Monday, July 27, 2015

This is Toro, an explosives detection canine who’s based at the San
Francisco International Airport, going for training on Alcatraz Island.
Many of his former colleagues are up for adoption.
(Photo: TSA/Instagram)Contrary to what we usually expect from the
anger-and-frustration inducing agency, the TSA is about to induce an entirely
new reaction from travelers.
Something that goes along with the sound "awwww!" 
The source? The
TSA’s surprisingly sweet adoption program, wherein bomb-sniffing dogs
that have been retired from airport security duties, or deemed "unsuitable for
training" are available for adoption through the TSA Canine Adoption program.
 We’re not sure what makes a dog unsuitable for TSA duties
— maybe it was too friendly and trusting? (View from the Wing has some
other ideas.
) But we’re sure that any kid would be happy to have their parents
bring home a pet with such a bad-ass pedigree.
Unless, of course, they’re a teenager hiding drugs in their bedroom.
Related: NYC’s JFK Airport Building Luxury Terminal — for
PetsNot surprisingly, since this is the TSA, there is a screening process.
Not just anyone can adopt these specially trained canines.
You have to be a good match and have "acceptable housing arrangements.
" You must be willing to fly (on your own dime) to San Antonio, Texas, to pick
up your new best friend.
And you must be willing to deal with all the special needs of these special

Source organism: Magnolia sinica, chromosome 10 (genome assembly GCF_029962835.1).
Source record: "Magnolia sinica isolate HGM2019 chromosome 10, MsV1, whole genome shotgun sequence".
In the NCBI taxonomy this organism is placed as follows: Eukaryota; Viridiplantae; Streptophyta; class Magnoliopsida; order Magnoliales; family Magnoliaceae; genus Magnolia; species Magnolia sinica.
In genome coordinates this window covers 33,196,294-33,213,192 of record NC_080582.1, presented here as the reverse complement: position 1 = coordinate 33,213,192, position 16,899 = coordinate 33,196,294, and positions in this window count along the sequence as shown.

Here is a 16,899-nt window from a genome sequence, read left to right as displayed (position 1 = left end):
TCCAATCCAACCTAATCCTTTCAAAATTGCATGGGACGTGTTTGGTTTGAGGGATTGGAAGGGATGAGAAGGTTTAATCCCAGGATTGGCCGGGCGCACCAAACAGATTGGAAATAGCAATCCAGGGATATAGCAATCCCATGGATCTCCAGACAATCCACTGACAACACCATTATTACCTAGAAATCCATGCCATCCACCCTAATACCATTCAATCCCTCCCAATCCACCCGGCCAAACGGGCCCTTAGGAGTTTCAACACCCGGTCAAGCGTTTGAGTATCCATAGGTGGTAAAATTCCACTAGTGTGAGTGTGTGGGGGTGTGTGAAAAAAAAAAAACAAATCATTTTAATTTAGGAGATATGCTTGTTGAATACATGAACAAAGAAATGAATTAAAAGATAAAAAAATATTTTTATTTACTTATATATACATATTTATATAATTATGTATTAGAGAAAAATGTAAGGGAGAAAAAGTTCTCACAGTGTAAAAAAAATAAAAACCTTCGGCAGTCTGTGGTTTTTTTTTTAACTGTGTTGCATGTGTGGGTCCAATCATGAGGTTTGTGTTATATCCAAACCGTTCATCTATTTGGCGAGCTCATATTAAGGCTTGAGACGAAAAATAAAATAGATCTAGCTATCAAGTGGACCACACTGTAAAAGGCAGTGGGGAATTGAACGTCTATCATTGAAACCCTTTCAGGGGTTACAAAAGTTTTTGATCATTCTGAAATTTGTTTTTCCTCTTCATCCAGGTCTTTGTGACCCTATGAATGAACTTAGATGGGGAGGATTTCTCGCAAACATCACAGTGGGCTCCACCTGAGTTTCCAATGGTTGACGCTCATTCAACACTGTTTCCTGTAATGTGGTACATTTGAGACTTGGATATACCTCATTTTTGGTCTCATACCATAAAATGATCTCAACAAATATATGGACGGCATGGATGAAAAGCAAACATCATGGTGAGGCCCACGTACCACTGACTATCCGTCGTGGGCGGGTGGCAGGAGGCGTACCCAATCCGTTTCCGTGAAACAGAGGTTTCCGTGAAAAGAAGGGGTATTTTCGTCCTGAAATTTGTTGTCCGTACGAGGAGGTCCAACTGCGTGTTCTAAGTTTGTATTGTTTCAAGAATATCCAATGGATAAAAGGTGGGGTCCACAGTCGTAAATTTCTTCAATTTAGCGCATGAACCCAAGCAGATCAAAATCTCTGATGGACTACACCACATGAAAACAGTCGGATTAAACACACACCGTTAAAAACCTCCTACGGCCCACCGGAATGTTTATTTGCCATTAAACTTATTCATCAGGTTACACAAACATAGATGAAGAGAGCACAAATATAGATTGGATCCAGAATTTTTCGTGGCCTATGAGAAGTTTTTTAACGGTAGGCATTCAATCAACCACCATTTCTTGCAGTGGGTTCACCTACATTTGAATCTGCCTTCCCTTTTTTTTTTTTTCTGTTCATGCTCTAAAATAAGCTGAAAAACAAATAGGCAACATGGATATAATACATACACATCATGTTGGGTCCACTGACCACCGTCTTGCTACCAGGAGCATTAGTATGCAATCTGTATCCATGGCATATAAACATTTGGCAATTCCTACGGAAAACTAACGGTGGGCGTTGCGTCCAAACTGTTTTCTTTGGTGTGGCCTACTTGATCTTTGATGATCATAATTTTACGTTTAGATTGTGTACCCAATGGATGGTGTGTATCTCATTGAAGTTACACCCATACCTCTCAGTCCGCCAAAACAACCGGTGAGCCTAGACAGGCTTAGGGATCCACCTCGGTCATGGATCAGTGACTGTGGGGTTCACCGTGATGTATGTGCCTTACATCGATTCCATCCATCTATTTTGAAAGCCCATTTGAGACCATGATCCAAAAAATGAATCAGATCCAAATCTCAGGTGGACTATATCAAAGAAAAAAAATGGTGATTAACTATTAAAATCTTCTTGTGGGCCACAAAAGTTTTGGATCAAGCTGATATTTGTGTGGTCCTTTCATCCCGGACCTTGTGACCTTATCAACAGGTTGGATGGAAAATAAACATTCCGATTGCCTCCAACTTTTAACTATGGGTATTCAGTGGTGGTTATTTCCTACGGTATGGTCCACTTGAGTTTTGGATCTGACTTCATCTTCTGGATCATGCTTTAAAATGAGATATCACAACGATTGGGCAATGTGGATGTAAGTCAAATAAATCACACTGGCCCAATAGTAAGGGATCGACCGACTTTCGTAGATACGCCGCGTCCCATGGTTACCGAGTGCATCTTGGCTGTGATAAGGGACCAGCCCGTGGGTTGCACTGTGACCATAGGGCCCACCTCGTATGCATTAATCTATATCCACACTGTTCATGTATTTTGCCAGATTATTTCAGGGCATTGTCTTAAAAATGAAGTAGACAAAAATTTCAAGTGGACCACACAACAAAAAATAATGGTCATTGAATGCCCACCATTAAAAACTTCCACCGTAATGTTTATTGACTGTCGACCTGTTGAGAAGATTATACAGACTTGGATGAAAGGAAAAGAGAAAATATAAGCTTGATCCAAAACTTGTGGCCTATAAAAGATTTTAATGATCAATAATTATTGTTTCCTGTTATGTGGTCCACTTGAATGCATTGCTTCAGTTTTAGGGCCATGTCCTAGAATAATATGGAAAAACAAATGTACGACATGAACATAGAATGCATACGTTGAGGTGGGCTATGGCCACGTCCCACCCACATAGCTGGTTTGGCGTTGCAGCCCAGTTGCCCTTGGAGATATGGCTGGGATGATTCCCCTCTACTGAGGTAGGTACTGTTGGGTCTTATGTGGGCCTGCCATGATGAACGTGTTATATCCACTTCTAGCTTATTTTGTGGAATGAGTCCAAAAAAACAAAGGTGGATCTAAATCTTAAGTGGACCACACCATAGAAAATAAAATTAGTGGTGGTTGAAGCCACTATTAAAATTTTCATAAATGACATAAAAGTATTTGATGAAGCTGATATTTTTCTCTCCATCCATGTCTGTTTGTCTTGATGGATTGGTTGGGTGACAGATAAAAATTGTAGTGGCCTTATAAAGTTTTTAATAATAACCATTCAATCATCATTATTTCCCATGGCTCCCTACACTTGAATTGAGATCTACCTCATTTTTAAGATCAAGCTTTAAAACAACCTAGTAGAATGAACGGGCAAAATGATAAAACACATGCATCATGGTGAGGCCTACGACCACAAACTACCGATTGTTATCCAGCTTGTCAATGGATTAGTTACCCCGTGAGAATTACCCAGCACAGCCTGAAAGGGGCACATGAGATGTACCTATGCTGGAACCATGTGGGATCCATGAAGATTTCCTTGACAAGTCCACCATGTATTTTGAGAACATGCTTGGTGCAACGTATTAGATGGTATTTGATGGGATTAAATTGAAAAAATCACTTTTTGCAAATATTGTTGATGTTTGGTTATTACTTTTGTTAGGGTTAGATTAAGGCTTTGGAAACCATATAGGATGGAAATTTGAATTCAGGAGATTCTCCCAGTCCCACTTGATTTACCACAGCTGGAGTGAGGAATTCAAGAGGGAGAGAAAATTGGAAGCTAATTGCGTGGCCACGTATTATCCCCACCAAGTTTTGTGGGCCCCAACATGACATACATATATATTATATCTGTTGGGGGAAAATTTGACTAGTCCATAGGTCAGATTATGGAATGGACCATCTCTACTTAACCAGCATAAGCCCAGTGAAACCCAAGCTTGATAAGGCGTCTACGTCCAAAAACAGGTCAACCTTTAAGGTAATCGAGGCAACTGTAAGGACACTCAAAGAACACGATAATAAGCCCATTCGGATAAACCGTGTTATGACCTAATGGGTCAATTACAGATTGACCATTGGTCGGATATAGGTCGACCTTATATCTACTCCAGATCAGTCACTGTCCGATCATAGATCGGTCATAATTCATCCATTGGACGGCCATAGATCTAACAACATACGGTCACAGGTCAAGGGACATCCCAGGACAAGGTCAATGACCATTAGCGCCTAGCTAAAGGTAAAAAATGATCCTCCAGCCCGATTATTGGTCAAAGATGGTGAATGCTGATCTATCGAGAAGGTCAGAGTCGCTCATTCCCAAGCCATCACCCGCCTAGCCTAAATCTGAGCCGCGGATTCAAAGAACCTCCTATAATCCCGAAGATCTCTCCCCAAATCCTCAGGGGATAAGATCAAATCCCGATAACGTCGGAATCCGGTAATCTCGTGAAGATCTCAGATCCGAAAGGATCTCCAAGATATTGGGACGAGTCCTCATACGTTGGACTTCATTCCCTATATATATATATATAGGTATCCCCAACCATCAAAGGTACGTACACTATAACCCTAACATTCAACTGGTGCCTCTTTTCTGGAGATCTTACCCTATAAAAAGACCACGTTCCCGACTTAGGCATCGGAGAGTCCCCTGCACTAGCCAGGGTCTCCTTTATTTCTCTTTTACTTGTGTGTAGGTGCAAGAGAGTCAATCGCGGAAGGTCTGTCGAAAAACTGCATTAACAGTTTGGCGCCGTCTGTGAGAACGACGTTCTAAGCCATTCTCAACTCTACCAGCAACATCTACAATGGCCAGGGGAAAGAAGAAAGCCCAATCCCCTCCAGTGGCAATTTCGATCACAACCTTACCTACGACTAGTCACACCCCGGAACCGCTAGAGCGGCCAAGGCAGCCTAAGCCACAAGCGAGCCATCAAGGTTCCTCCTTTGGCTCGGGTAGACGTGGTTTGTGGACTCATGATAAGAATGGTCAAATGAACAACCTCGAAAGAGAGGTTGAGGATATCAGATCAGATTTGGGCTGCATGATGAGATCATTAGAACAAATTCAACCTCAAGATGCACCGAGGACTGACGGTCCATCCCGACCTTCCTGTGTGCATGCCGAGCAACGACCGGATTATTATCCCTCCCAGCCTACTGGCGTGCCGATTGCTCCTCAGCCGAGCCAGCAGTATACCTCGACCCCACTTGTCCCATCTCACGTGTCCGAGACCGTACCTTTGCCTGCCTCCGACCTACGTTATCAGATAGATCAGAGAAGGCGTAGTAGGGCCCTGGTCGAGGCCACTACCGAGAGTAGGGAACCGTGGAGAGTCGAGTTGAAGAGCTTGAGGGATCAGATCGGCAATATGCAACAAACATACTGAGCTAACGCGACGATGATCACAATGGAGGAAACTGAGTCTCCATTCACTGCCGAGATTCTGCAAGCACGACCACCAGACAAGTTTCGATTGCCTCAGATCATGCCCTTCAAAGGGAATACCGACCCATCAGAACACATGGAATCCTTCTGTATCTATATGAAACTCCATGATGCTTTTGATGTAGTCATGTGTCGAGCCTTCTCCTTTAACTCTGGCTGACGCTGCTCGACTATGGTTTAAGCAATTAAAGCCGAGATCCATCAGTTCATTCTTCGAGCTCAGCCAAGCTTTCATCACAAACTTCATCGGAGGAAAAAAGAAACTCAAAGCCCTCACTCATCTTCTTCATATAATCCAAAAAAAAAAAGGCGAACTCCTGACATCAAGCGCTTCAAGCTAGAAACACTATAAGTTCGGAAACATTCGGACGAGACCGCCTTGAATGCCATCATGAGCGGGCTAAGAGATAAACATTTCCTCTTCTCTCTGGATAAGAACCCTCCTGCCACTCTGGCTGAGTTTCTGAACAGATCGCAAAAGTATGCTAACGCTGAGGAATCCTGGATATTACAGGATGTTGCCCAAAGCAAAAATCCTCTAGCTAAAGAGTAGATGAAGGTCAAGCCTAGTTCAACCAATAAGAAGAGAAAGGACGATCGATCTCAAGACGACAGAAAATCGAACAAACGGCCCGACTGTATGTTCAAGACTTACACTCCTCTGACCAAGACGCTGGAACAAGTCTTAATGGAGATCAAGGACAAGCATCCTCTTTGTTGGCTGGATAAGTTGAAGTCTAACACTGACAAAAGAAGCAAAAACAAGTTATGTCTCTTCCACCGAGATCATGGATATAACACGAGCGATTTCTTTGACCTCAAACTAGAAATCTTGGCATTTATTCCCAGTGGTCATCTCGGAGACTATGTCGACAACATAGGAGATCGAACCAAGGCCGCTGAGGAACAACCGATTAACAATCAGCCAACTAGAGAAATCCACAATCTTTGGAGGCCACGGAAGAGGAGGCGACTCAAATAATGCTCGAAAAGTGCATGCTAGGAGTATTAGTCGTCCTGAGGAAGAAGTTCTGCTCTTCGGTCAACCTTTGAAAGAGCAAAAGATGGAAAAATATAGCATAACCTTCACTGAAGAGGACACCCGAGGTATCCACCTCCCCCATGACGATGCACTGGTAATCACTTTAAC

canines.
For instance, even though they have the skills to sniff out explosives, they
do not necessarily have the skills to conduct normal household business.
As Road Warrior Voices quips, "Though they were trained to prevent accidents
in the airports, they may be causing them on your carpet.
" Related: Secrets of the Skies: Flight Attendants and Pilots Tell
All
Even with these potential setbacks, this has become one of the most
competitive dog-adoption programs: more than 500 applications have been
submitted to the TSA and more than 100 dogs have been adopted (often by the
dog’s previous handler).
 
For info on pups that are currently looking for new homes, email
adoptatsacanine@ole.
tsa.
dhs.
gov.
 In the meantime, you can occasionally see the TSA’s working dogs
on the the agency’s Instagram feed, where they serve as an adorable
break from the usual terrifying/baffling stream of oddities that TSA screeners
find in travelers’ luggage.
Last week’s haul included a cane knife, inert and replica grenades,
and Batman-logo-shaped boomerangs, or batarangs.
Just some ideas for the kinds of toys your new pooch might like to play with.
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We love this: the TSA is now giving up former bomb-sniffing dogs for adoption.
.
We love this: the TSA is now giving up former bomb-sniffing dogs for
adoption.

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